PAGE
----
Well then, read on. When children with these tendencies learn the skills needed to better control their behavior, they are empowered to make better choices that lead to more good times.
Tips to Foster Self-Control in Children
In a moment of calm (in other words, NOT in a moment when your child is mid-tantrum), take the time to talk to your child about your concerns, citing specific examples. As you review which behaviors are not acceptable, create corresponding house rules to further enforce these values. Ask your child to come up with ideas for Goodtimer incentives that they can work toward.
A fun way to help your child learn and practice self-control is through a musical instrument such as the recorder. Here's how: as they play the instrument, you “conduct” their “behavior.” For example, you might ask them to increase/decrease their tempo and or volume. The empowerment they will feel from being in control of how they play their instrument allows them to listen to you and follow your guidance without an ensuing power struggle. If they follow your musical direction during this exercise, use positive reinforcement to encourage the behavior. If they do not follow your musical direction (e.g., you ask them to play “quiet like a mouse” and they play as loud as they can), try to approach the moment with curiosity. Perhaps you would say something like “hmm, I asked you to play quiet like a mouse but you are playing loudly…do you know how to play quiet like a mouse?” This will challenge them to do as you ask, and if you reinforce that behavior, it will be more likely to repeat itself in the future.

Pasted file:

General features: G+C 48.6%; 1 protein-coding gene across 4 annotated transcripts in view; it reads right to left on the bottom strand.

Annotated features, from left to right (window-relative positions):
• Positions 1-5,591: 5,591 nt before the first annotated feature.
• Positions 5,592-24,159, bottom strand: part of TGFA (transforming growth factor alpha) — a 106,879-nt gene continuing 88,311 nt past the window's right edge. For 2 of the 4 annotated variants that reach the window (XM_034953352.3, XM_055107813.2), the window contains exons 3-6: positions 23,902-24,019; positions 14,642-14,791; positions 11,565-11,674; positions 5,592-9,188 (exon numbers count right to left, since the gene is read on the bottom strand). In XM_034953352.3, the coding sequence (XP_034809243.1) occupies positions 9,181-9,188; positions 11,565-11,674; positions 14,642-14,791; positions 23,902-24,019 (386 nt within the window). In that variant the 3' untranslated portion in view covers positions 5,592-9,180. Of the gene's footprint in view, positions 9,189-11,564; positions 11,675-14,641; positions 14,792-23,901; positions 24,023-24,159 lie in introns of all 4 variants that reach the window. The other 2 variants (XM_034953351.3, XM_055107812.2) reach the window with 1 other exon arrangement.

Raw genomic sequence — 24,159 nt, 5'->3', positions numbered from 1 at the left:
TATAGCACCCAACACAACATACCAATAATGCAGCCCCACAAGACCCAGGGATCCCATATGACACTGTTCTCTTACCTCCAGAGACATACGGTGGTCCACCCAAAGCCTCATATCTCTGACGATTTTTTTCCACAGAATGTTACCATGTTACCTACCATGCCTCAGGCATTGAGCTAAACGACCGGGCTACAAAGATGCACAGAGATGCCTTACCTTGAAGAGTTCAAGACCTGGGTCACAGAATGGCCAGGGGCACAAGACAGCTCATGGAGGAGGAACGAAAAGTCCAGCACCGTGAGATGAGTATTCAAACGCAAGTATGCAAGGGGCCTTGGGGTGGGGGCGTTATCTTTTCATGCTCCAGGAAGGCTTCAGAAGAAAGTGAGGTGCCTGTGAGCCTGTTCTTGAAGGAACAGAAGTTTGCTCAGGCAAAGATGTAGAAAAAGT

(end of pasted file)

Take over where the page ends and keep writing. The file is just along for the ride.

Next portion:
Asking a friend to join in the fun is another great exercise to practice self-control. Naturally, your child will benefit from learning to share and take turns in order to have fun playdates and build meaningful friendships. Help your child’s interactions stay positive by reminding them of their Goodtimer house rules and the incentives they are working towards. Be sure to place their Goodtimer nearby so they can be consistently encouraged by its lights and sounds. Other games like Simon Says are great exercises to keep self-control at the front of mind. Ensure you are monitoring and guiding these social interactions as-needed to help your kid succeed. If you notice they’re reaching their personal threshold, step in and suggest a parallel-play activity such as coloring to help them cool off.